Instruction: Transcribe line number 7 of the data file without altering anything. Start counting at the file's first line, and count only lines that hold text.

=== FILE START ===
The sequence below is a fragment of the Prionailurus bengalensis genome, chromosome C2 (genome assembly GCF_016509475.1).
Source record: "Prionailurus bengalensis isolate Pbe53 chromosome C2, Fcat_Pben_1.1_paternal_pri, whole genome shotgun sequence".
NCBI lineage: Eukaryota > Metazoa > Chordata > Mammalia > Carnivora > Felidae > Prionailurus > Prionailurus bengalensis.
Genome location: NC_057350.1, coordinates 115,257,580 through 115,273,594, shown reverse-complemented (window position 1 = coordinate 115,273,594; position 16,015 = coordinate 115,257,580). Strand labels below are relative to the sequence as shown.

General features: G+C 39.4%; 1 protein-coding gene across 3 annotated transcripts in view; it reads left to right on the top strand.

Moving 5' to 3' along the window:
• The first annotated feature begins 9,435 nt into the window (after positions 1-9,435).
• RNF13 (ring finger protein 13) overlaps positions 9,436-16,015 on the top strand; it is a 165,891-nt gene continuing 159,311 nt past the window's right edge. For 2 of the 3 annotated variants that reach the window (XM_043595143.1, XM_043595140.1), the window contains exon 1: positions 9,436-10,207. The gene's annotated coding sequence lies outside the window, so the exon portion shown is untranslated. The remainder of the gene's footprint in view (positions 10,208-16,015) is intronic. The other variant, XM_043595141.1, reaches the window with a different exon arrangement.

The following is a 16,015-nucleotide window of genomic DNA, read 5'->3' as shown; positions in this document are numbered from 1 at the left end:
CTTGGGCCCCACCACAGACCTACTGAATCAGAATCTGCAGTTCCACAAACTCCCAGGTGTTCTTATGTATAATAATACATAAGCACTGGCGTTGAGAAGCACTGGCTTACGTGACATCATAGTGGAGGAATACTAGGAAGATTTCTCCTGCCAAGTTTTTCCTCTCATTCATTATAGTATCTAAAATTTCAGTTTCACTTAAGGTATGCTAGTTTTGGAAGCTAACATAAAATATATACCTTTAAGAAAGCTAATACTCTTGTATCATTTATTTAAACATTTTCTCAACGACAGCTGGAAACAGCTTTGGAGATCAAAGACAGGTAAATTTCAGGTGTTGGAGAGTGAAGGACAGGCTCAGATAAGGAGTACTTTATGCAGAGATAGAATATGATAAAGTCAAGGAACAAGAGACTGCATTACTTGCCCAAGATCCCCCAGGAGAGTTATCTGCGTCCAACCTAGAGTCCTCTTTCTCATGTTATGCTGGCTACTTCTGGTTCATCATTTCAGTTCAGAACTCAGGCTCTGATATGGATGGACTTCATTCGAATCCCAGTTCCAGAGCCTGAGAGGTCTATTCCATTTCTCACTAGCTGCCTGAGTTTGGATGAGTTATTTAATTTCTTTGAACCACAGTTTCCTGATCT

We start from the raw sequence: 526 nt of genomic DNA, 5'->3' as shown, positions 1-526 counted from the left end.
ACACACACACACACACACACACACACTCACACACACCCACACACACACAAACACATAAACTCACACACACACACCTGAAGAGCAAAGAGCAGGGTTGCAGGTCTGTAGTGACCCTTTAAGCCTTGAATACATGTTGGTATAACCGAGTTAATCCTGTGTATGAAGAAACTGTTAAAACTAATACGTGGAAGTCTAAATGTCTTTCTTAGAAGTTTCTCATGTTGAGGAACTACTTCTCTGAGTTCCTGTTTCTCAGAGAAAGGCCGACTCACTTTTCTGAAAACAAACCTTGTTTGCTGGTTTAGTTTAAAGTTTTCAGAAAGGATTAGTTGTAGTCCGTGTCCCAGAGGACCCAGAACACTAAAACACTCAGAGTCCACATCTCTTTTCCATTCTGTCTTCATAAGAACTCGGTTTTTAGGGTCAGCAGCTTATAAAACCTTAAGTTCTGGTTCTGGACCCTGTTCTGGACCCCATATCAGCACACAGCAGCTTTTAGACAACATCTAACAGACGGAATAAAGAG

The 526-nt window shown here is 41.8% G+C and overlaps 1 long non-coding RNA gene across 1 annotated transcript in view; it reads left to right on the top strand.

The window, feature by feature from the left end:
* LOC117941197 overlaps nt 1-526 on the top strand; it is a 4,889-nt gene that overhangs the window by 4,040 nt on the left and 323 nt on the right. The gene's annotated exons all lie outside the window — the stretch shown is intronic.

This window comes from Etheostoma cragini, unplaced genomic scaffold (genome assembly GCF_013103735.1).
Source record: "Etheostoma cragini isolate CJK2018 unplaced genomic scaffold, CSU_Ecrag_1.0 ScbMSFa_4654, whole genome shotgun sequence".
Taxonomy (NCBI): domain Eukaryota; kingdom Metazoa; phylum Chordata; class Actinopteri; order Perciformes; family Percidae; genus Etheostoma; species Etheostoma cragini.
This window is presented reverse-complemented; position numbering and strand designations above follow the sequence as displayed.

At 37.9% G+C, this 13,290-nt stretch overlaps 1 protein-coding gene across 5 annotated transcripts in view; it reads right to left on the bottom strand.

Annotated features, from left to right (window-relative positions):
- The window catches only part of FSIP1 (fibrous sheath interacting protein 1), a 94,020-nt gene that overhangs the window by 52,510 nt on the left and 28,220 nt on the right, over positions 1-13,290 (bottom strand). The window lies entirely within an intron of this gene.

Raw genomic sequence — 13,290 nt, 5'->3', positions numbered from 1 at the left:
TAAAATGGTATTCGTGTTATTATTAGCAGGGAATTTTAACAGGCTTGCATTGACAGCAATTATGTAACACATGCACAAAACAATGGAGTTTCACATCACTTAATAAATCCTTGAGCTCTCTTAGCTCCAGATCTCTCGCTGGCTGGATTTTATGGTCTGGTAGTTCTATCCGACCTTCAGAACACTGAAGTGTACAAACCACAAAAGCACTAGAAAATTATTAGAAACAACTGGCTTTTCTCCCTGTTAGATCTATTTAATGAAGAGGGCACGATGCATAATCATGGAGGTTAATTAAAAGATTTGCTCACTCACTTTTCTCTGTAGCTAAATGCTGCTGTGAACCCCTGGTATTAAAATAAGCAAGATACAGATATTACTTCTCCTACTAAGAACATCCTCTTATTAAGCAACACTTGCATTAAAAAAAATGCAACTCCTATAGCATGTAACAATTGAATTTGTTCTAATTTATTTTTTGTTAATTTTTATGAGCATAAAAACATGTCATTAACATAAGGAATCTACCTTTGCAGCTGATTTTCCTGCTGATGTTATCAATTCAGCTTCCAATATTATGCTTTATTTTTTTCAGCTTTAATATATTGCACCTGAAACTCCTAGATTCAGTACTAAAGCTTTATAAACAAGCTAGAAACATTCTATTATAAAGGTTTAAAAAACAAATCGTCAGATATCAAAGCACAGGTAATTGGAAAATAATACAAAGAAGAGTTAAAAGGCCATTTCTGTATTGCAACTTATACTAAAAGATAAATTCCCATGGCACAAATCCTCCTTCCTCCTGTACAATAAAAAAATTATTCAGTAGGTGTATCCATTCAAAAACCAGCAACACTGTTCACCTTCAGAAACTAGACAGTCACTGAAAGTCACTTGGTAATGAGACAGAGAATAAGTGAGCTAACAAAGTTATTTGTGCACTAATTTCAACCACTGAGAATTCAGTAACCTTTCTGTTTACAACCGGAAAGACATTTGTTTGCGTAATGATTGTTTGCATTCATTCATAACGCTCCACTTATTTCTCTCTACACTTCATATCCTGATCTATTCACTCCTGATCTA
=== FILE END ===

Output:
• The first annotated feature begins 9,435 nt into the window (after positions 1-9,435).